Risky politics: Bibi flatters pit bull Trump
Trump expresses admiration for Israel, bemoaning its “unfair” treatment in the conflict with the Palestinians. He will discover the conflict is infinitely more complex than he imagines and cannot be solved with his famous simplistic bombast.
He is referred to as the great deal-maker in entertainment and hotels, without political experience. But he resembles an unpredictable pit bull begging the question: Will the real Donald Trump please stand up?
How will he react if the parties refuse his deal-making? The Middle East is not a hotel. When he comes up against the unceasing incitements from both sides – Palestinian terrorism and Israel’s settlement construction on Palestinian land – will he remain Netanyahu’s “friend”?
Trump’s election typifies the rise of nationalistic right-wing leaders worldwide with xenophobic and anti-Semitic attitudes – although Trump has a Jewish son-in-law and would be outraged to be called anti-Semitic. His bellicose use of the “America first” slogan evokes memories of other populist leaders in history who pounded the table with such refrains while leading their countries to ruin.
The Anti-Defamation League pressed Trump last year to drop the slogan because of its tainted legacy from the America First Committee, the isolationist movement created in 1940 after Hitler invaded Poland which urged neutrality towards Nazi Germany, because it didn’t threaten America directly.
One openly anti-Semitic leader, aviator Charles Lindbergh, said Jews were a threat because of their control of the media, and that he was backed by a silent majority of Americans denied voice by a hostile press. Trump, however, ignored the ADL plea.
At the over 500 000-strong anti-Trump women’s march in Washington last Saturday – part of two million demonstrators countrywide reported by AFP and CNN – a keynote speaker was Gloria Steinem, a founder of the 1960s feminist movement and daughter of a Jewish man whose family were immigrants from Germany and Poland.
She challenged Trump’s assertion that he represents “the people” of America, saying: “I have met the people and you are not them!”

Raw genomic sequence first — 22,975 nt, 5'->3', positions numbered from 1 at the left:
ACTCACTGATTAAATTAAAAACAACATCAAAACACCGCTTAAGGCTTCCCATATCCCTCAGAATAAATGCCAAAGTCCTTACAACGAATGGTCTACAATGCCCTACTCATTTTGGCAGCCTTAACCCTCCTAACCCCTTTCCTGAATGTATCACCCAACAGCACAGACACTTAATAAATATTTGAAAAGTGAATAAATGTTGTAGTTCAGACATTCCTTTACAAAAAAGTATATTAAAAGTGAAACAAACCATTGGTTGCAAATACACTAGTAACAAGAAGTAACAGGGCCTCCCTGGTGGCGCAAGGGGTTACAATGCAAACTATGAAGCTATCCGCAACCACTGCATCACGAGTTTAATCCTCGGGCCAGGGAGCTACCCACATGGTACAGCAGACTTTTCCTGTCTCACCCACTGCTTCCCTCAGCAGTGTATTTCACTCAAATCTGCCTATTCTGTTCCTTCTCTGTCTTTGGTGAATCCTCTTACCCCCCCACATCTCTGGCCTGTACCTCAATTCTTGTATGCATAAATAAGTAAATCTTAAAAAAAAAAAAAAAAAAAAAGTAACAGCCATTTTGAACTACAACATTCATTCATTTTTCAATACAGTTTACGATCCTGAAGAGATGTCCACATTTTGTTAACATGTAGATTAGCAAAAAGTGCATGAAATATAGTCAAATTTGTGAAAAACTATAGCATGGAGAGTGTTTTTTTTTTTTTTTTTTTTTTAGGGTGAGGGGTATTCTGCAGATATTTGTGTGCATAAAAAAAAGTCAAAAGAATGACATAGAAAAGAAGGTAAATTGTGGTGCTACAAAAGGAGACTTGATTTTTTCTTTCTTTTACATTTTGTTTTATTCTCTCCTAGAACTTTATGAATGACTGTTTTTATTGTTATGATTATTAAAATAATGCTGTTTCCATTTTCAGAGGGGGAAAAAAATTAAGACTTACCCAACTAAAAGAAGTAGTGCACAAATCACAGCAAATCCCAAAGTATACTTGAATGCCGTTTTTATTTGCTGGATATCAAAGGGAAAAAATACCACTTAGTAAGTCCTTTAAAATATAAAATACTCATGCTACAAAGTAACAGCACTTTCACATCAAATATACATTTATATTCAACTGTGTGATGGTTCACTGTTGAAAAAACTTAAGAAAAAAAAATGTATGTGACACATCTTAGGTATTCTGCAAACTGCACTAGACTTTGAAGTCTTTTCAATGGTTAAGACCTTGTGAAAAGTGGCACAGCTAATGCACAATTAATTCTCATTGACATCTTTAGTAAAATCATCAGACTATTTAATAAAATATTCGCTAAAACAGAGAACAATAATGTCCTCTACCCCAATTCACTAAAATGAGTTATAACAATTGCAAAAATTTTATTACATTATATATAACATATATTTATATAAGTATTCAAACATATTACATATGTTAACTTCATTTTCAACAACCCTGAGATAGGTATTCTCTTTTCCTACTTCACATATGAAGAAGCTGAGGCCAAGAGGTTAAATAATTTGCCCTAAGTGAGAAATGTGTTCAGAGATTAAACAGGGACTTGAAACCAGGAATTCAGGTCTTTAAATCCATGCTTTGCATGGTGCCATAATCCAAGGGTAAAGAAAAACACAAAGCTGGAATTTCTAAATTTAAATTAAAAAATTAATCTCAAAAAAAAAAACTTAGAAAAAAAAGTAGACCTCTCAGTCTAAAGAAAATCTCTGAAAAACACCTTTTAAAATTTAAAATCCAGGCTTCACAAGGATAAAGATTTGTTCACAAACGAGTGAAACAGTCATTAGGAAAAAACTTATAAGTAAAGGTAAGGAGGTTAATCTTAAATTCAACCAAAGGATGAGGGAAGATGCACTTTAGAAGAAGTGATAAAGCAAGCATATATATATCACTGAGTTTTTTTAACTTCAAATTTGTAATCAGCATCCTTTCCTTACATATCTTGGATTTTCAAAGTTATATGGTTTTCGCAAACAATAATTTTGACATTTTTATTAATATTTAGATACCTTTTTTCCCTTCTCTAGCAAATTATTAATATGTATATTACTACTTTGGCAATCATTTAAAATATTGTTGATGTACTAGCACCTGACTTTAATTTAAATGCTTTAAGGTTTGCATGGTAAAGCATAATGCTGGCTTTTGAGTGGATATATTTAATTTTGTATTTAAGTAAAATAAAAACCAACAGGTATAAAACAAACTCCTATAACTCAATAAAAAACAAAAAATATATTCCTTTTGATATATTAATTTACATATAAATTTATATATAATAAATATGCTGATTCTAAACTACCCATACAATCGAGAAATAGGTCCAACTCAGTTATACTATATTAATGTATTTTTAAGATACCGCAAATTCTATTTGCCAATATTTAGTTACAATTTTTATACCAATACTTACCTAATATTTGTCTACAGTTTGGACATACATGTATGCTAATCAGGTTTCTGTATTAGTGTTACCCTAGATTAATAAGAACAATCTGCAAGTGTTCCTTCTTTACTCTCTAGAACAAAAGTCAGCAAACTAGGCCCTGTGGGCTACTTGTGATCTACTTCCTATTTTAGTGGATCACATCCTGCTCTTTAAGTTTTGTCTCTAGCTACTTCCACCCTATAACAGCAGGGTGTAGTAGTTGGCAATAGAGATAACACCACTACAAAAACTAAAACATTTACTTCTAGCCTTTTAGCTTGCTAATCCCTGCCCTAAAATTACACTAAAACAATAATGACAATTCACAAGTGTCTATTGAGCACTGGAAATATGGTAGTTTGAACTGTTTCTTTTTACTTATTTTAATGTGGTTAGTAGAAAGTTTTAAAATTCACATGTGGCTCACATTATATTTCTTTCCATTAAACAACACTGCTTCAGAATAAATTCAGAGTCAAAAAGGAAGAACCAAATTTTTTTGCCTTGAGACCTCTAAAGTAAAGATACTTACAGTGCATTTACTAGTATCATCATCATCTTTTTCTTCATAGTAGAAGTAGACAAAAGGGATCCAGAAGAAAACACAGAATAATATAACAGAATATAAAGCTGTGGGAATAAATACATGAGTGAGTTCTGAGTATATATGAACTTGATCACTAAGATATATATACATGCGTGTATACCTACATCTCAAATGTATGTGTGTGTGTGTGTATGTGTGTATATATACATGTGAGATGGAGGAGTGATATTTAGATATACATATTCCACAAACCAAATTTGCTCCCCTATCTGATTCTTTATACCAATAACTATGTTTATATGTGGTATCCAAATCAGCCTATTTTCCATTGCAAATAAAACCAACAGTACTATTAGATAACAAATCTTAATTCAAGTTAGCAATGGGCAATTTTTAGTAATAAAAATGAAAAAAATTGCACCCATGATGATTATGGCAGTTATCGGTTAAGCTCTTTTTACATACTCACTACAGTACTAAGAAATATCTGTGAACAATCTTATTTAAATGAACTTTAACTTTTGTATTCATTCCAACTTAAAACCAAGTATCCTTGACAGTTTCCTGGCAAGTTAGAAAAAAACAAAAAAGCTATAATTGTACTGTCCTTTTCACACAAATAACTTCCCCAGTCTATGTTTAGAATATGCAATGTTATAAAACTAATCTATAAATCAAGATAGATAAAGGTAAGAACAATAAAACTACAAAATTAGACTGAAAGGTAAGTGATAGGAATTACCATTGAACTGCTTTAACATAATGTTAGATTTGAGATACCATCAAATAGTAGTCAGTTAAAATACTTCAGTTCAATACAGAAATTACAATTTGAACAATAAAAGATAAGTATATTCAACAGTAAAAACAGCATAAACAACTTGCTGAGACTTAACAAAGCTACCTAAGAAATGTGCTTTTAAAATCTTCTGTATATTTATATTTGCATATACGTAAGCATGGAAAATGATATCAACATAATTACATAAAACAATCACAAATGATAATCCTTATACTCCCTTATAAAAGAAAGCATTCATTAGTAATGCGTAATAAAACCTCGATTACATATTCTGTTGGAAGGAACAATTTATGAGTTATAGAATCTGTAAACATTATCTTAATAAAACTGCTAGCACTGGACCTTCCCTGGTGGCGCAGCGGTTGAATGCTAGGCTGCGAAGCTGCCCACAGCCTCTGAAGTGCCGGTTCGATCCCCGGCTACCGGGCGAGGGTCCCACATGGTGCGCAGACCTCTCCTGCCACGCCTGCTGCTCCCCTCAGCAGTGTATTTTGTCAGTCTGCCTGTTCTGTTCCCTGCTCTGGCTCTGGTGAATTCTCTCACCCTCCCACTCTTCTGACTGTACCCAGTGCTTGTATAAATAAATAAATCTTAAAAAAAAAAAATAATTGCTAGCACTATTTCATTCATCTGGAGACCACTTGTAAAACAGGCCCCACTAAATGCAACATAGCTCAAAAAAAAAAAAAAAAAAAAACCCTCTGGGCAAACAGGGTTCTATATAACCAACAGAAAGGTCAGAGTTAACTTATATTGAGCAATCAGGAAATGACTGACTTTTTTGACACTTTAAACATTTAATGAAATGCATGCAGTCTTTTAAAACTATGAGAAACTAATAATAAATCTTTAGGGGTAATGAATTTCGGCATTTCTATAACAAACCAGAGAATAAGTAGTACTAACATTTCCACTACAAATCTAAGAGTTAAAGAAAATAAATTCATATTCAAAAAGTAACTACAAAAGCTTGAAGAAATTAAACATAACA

The Jewish world – as with broader society – is deeply split on Trump. Many conservative Jews in the United States and Israel back him, particularly in the Orthodox segment, hoping he will strengthen the Israeli right. His ambassador to Israel, David Friedman, is an Orthodox Jew on the far right of Israel’s political spectrum who opposes the two-state solution and strongly supports the settlement movement.
How will Trump react if anti-Semitism continues rising in the United States? Will he censure its perpetrators when many – the nationalists who hail “America first!” – will probably be people who voted for him? Will his recent nasty comments on the media’s negative coverage of him eventually translate into the old slogan that “the Jews control the media”?
Netanyahu did nothing diplomatically incorrect in congratulating Trump on his inauguration. It is normal diplomatic protocol. But his message’s obvious warmth was jarring to millions who believe Trump is a potential fascist.
Some argue Netanyahu is simply playing realpolitik and sees in Trump the opportunity to strengthen Israel. But many Jews are asking: Does Israel not endorse the humanistic values which two million women marched for on Saturday in defiance of Trump?
Nobody knows if Netanyahu’s warm words towards Trump will help the Israeli Prime Minister’s cause. They may return to haunt him when the pit bull turns vicious.
Read Geoff Sifrin’s regular columns on his blog sifrintakingissue.wordpress.com